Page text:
Having the interest in Pennsylvania history that I do, I collect Pennsylvania items. Walking through a flea market one day, I came upon a song book for schools. Printed in 1947, the book, Songs of Stephen Foster edited/arranged by Will Earhart with Edward B. Birge and published by the University of Pittsburgh attracted me because I knew Mr. Foster had been born in Pennsylvania.
When I went to elementary school we learned many of Stephan Foster’s songs: Beautiful Dreamer, Camptown Races, My Old Kentucky Homes, Jeanie with the Light Brown Hair, Oh! Susanna, Old Folks at Homes, and Old Black Joe.
Last Sunday, on a beautiful summer day with the sound of water running, I sat in front of the beautiful gray with red trim mill at Little Buffalo State Park. I listened to a wonderful concert with some of the above songs and others. Bruce Young, a Pennsylvania Commonwealth Speaker, related incidents from Stephen Foster’s life between renditions of his songs on a five string fiddle, an Appalachian lap dulcimer, a banjo, or a guitar.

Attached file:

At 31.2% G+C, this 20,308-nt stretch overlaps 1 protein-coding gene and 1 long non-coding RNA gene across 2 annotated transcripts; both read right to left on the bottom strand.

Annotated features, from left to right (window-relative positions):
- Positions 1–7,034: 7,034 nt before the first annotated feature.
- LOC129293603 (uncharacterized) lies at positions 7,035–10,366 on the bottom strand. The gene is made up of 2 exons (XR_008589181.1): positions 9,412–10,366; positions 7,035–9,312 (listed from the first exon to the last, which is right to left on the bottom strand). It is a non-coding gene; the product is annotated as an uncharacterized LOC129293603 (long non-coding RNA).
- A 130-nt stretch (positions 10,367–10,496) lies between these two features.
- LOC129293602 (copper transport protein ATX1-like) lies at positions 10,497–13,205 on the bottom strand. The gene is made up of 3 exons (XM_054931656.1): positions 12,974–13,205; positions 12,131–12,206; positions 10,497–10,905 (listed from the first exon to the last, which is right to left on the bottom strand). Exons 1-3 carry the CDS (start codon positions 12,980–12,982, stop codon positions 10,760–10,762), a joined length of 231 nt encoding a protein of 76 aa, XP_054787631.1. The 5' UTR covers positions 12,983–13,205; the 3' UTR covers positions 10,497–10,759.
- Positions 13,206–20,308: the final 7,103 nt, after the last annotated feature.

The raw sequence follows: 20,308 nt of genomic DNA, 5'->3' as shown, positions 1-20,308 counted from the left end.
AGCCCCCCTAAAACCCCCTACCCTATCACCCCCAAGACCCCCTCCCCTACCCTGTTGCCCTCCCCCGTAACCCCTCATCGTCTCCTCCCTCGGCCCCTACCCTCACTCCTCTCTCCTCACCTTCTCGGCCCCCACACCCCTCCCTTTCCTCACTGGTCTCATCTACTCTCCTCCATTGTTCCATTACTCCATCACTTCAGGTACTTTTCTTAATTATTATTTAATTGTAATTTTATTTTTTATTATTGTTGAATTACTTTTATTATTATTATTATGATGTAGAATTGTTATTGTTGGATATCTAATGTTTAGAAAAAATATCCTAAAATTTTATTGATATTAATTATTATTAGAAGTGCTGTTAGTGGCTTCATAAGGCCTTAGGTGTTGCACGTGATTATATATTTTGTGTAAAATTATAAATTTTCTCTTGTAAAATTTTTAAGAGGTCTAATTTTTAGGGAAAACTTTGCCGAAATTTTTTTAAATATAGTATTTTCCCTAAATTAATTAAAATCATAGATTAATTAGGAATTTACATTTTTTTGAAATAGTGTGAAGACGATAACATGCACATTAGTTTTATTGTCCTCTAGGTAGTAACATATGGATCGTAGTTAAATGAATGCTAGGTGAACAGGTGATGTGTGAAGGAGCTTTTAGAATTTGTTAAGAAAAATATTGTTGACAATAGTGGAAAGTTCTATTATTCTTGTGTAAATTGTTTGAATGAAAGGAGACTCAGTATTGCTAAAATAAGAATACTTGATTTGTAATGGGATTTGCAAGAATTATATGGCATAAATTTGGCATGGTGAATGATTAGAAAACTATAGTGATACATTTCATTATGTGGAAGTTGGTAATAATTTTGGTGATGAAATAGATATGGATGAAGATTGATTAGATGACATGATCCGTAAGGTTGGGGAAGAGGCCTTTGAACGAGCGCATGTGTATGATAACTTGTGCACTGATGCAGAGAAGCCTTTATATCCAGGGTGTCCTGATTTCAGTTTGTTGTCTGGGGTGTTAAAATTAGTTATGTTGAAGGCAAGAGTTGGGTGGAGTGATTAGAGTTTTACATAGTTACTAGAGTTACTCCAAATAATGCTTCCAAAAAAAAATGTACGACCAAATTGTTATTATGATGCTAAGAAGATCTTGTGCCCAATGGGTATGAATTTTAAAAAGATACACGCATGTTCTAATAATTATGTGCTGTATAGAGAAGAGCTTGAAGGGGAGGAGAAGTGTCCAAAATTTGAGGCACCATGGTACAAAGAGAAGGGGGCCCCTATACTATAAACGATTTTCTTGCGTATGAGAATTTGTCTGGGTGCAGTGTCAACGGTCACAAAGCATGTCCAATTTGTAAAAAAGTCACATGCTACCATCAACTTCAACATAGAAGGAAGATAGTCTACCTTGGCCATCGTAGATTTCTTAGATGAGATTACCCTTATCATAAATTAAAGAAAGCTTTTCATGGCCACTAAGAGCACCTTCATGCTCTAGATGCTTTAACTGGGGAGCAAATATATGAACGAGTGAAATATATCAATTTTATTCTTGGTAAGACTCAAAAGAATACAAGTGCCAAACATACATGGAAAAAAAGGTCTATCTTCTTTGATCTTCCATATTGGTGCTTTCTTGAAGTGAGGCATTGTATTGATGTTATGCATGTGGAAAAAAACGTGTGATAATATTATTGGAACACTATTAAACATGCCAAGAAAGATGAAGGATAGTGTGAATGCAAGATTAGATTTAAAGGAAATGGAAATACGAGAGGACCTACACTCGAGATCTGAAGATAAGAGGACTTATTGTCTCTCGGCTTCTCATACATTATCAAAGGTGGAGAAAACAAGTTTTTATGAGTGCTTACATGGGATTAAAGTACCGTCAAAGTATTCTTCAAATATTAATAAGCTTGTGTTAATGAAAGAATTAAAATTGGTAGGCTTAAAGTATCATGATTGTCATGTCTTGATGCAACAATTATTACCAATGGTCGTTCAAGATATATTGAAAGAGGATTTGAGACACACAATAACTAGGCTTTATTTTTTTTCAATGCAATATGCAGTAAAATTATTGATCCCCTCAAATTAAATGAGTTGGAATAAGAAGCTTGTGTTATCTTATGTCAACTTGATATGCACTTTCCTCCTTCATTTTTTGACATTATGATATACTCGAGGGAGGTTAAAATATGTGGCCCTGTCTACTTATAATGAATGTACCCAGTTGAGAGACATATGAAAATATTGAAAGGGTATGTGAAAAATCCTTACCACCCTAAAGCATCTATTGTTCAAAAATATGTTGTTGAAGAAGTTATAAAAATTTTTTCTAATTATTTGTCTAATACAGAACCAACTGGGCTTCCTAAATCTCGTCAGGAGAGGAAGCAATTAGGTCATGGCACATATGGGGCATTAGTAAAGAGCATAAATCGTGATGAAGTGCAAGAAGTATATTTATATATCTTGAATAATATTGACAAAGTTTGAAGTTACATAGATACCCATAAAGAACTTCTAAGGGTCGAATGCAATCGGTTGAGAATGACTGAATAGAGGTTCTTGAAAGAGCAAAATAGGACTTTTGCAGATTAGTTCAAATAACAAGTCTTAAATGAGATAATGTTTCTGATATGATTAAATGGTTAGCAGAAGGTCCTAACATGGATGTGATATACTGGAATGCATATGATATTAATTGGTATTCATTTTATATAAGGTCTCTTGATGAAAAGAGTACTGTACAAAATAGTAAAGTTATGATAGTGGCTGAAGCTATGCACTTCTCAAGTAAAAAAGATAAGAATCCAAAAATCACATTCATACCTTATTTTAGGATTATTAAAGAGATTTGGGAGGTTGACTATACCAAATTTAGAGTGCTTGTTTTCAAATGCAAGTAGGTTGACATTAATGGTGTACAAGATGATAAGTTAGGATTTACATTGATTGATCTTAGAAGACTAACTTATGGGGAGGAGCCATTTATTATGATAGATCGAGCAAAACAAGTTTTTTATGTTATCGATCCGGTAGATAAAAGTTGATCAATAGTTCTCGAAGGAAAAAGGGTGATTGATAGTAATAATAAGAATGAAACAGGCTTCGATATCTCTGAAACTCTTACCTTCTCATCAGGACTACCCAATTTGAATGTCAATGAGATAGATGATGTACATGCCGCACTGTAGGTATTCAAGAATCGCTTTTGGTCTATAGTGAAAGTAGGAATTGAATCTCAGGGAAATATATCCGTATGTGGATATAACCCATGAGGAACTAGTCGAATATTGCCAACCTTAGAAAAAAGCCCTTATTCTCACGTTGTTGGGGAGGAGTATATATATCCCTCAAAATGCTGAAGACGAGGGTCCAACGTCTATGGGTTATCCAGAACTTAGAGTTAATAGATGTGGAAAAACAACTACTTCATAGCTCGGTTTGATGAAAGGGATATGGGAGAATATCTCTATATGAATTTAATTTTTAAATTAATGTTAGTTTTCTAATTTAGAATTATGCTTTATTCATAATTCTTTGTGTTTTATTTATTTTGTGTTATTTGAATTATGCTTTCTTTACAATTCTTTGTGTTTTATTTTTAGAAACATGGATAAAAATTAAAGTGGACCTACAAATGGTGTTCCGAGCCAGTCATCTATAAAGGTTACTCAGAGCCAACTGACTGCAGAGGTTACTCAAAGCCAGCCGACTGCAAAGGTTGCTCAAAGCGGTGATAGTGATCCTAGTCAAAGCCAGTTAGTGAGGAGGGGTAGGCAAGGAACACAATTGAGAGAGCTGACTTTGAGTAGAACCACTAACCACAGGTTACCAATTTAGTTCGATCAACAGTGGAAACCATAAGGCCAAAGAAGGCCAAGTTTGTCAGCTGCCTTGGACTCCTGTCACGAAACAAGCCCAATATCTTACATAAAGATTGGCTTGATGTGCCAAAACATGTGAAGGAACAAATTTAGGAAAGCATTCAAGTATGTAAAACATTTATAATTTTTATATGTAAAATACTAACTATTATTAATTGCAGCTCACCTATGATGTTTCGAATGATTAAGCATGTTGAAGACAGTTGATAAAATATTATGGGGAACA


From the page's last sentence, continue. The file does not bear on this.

Here’s some of what I learned from Mr. Young between the musical bits of delight. Stephen Foster, born in Lawrenceville, Pennsylvania, spent much of his time in Allegheny City although he moved other places for short times. He tried going to college and being a bookkeeper but neither became his occupation. He became, instead a full time song writer and did well with it for a while. He wrote his first song in 1839 for flutes and published his first song in 1844. Some of his musical influence came from his family’s slave, Olivia Pise, and from black minstrel shows. The Christy Minstrels made his songs popular by using them in their shows. Unfortunately, near the end of his short 37 year-old life, a number of deaths in the family brought him down low. He became penniless and had to go out on the street to sell his songs.
One of Mr. Foster’s strong character traits was to treat the black people as real people in a time when that rarely happened. Stephan Foster wrote over 200 songs. His life, although short, yielded much rich fruit.
Information on Bruce Young http://www.pahumanities.org/programs/presentations.php?speaker=102